The stage of delivery for me as a teacher is very vital. This is where, after all the planning and design, I have to deliver the content of the lesson to students successfully as any failure here means the whole process is rubbished. Describing the different processes or ways of learning as concrete, reflective, abstract and active, which of course students fit into, Kolb (1984, p. 38) believes “learning is the process whereby knowledge is created through the transformation of experience”. So, the teaching methods I choose must support the content of my topic. Brown and Atkins (1988), Newble and Cannon (1991) talk of teaching methods such as laboratory teaching, small group teaching, lecturing, research and project supervision, student learning, helping students to learn etc. For example, teaching a play successfully needs me to use the appropriate teaching methods of role play or class participation and demonstration. The resources to use in such a class would be handouts of the play or text of the play itself as each student has to have a copy of the play to read and in some cases demonstrate what each character is saying. Here the use of the white board and lecture method of teaching would not be adequate. It is also at this stage that there is self reflective process which promotes students attainment. The bidirectional process which Cowie and Bell (1999) talk about happens between the teacher and students in order to enhance, recognise and respond to learning. According to Black and William (1998), formative assessment is actually when the feedback from learning activities is actually used to adapt the teaching process (delivery) to meet the learner's needs. Assessing the formation of the students is by observing them on how they ask questions, interact with one another during activities or respond to questions. This enables the teacher to evaluate own delivery, and relevance of content as he delivers content. As part of my duties, I provide safe and supportive environment for teaching and learning, establish and enforce rules like respect for one another, suitability of subject materials for smooth teaching/learning sessions. I also help students access knowledge but not spoon feeding them with it to the detriment of their studies or learning.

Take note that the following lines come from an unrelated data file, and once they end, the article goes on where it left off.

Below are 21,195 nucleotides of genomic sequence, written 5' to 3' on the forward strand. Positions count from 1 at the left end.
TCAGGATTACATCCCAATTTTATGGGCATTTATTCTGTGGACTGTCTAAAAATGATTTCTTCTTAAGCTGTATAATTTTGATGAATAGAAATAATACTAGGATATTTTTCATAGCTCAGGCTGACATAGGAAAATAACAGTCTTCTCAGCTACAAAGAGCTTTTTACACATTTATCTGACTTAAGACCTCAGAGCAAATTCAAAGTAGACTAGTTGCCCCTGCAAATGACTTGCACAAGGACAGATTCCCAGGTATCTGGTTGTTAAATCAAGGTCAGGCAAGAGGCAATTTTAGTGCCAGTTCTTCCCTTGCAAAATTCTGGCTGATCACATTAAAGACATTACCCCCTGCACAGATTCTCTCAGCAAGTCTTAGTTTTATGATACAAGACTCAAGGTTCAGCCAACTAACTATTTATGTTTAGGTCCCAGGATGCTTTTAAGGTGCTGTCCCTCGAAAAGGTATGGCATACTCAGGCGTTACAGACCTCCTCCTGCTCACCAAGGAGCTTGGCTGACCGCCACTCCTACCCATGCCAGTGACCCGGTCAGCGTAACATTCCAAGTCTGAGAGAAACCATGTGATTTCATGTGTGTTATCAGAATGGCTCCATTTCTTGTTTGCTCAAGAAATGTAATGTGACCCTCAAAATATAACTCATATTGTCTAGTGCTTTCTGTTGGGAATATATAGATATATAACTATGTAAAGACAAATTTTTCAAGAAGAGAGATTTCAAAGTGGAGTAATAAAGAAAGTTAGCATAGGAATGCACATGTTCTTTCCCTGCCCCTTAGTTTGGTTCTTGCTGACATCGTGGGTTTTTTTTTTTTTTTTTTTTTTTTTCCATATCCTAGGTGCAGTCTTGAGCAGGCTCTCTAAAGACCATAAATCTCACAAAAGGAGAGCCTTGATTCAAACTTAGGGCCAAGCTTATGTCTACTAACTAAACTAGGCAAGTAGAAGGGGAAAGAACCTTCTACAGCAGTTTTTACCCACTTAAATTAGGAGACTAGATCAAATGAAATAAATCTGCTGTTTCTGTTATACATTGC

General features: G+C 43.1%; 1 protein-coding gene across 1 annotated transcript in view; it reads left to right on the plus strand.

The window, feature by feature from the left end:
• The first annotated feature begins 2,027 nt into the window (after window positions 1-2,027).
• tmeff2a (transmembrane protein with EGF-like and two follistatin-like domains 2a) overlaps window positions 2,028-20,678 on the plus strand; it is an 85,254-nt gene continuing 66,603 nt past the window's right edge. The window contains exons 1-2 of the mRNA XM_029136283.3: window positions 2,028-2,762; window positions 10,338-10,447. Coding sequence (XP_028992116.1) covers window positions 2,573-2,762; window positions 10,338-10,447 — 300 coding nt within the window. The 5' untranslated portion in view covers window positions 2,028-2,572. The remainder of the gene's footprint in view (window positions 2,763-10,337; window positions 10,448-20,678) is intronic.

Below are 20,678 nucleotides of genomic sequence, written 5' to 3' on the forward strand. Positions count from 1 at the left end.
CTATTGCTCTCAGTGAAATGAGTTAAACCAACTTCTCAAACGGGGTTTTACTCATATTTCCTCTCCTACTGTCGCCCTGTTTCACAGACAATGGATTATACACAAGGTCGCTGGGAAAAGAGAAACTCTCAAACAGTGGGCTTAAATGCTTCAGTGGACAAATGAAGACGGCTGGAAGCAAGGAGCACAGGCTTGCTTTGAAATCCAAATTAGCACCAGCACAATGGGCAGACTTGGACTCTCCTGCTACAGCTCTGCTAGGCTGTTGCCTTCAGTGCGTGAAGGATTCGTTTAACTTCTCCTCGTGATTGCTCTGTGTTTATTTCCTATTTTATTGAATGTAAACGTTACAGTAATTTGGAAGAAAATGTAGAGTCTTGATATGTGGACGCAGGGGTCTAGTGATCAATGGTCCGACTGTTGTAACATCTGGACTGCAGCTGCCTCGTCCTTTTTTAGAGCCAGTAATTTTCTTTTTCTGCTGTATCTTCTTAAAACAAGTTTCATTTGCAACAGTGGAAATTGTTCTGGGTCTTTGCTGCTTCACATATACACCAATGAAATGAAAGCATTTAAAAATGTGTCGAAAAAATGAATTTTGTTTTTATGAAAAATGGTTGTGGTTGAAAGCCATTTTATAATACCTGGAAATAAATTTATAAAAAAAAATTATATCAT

Assessing students in my subjects has to do with how well students have learnt a kind of knowledge or particular set of skills. My satisfaction therefore would be if my students have learnt what I intended them to learn during my teaching session. I assess this by asking them questions on the topic taught, giving them tests and encouraging them to make contributions. In doing this, one has to make sure that there are boundaries. Testing should be fair to all students, it should reflect capabilities as regards differentiation (if possible, a dyslexic student whose writing in scruffy should be given a laptop to word process his thoughts), testing should not be used to discriminate between and among students. Assessment should also be valid. For correct assessment and students’ opportunity to learn, it is for me to make sure that learners meet minimum attendance requirements for the course.